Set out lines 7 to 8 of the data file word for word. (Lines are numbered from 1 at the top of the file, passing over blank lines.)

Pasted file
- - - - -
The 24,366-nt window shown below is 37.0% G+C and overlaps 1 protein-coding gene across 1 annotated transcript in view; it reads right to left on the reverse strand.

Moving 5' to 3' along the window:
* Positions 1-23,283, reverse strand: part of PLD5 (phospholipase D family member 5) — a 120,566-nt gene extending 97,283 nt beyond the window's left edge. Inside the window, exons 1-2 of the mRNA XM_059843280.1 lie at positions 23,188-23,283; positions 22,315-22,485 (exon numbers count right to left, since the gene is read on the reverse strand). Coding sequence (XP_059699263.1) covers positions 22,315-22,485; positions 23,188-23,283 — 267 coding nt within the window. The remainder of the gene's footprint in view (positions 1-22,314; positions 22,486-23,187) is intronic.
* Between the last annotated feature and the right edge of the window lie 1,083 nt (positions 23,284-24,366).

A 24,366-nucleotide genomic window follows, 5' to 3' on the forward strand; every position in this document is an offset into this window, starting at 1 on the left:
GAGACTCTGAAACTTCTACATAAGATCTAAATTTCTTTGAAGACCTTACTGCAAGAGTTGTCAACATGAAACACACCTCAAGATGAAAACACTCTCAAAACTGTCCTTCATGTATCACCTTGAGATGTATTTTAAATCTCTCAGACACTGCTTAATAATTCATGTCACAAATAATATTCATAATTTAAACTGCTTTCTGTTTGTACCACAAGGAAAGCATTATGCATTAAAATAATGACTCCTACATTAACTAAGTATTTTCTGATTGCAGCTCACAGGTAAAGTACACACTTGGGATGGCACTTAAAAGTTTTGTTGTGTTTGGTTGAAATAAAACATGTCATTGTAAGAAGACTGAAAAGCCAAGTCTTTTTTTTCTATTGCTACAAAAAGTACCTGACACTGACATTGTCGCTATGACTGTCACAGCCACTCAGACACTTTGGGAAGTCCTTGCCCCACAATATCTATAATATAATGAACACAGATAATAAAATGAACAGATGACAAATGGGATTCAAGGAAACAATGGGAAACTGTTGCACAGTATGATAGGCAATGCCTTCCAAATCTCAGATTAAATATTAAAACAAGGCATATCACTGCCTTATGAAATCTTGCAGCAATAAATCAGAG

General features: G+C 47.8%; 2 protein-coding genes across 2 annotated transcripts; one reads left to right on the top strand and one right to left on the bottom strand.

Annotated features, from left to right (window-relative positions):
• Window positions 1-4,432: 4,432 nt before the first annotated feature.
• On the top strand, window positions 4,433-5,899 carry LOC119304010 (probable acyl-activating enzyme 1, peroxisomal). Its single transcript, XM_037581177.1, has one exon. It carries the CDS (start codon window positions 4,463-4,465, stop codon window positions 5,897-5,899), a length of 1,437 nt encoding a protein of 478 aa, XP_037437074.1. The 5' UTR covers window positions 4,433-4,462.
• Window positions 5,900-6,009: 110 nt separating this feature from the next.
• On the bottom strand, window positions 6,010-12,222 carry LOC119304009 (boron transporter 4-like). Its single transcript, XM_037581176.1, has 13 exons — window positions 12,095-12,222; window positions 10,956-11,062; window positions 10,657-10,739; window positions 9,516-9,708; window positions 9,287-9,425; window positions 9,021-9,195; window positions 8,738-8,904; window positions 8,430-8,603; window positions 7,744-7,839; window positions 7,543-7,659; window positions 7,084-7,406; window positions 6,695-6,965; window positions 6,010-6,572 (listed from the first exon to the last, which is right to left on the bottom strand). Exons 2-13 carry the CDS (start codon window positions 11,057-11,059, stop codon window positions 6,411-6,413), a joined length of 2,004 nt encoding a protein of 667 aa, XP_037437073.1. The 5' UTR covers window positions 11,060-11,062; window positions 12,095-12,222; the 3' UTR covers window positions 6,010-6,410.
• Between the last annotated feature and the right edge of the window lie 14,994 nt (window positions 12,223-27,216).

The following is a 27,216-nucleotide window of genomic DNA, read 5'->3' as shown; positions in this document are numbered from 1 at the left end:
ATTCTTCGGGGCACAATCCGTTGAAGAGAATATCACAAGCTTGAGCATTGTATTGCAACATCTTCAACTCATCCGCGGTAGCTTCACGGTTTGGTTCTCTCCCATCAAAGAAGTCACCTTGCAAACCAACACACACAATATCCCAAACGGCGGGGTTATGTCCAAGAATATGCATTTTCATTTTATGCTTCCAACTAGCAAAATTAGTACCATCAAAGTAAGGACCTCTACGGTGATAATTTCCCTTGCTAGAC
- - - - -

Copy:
General features: G+C 47.8%; 2 protein-coding genes across 2 annotated transcripts; one reads left to right on the top strand and one right to left on the bottom strand.

Annotated features, from left to right (window-relative positions):